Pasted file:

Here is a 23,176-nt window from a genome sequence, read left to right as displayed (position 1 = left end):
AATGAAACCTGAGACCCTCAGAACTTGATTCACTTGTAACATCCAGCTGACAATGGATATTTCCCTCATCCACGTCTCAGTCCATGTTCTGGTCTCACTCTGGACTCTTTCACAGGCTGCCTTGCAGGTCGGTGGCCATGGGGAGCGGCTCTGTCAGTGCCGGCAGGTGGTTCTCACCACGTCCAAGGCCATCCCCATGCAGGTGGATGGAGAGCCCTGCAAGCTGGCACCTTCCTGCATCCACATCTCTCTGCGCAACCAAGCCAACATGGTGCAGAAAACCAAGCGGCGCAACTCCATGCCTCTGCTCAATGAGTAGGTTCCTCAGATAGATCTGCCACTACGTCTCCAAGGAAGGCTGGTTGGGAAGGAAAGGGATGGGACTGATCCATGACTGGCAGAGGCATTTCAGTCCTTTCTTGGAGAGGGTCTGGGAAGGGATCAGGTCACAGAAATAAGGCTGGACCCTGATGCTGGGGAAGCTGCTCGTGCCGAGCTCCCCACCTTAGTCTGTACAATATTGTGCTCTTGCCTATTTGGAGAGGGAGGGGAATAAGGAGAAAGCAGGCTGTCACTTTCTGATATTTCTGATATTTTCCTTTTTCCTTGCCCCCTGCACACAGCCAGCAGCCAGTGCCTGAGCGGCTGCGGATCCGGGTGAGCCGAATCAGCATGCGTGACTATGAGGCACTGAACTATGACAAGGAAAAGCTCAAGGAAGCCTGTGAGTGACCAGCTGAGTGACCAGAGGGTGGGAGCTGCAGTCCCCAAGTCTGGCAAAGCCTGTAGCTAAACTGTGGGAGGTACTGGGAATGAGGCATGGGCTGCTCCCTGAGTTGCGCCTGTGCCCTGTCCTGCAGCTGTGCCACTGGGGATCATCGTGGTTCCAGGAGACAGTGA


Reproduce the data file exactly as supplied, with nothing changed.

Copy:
Here is a 23,176-nt window from a genome sequence, read left to right as displayed (position 1 = left end):
AATGAAACCTGAGACCCTCAGAACTTGATTCACTTGTAACATCCAGCTGACAATGGATATTTCCCTCATCCACGTCTCAGTCCATGTTCTGGTCTCACTCTGGACTCTTTCACAGGCTGCCTTGCAGGTCGGTGGCCATGGGGAGCGGCTCTGTCAGTGCCGGCAGGTGGTTCTCACCACGTCCAAGGCCATCCCCATGCAGGTGGATGGAGAGCCCTGCAAGCTGGCACCTTCCTGCATCCACATCTCTCTGCGCAACCAAGCCAACATGGTGCAGAAAACCAAGCGGCGCAACTCCATGCCTCTGCTCAATGAGTAGGTTCCTCAGATAGATCTGCCACTACGTCTCCAAGGAAGGCTGGTTGGGAAGGAAAGGGATGGGACTGATCCATGACTGGCAGAGGCATTTCAGTCCTTTCTTGGAGAGGGTCTGGGAAGGGATCAGGTCACAGAAATAAGGCTGGACCCTGATGCTGGGGAAGCTGCTCGTGCCGAGCTCCCCACCTTAGTCTGTACAATATTGTGCTCTTGCCTATTTGGAGAGGGAGGGGAATAAGGAGAAAGCAGGCTGTCACTTTCTGATATTTCTGATATTTTCCTTTTTCCTTGCCCCCTGCACACAGCCAGCAGCCAGTGCCTGAGCGGCTGCGGATCCGGGTGAGCCGAATCAGCATGCGTGACTATGAGGCACTGAACTATGACAAGGAAAAGCTCAAGGAAGCCTGTGAGTGACCAGCTGAGTGACCAGAGGGTGGGAGCTGCAGTCCCCAAGTCTGGCAAAGCCTGTAGCTAAACTGTGGGAGGTACTGGGAATGAGGCATGGGCTGCTCCCTGAGTTGCGCCTGTGCCCTGTCCTGCAGCTGTGCCACTGGGGATCATCGTGGTTCCAGGAGACAGTGA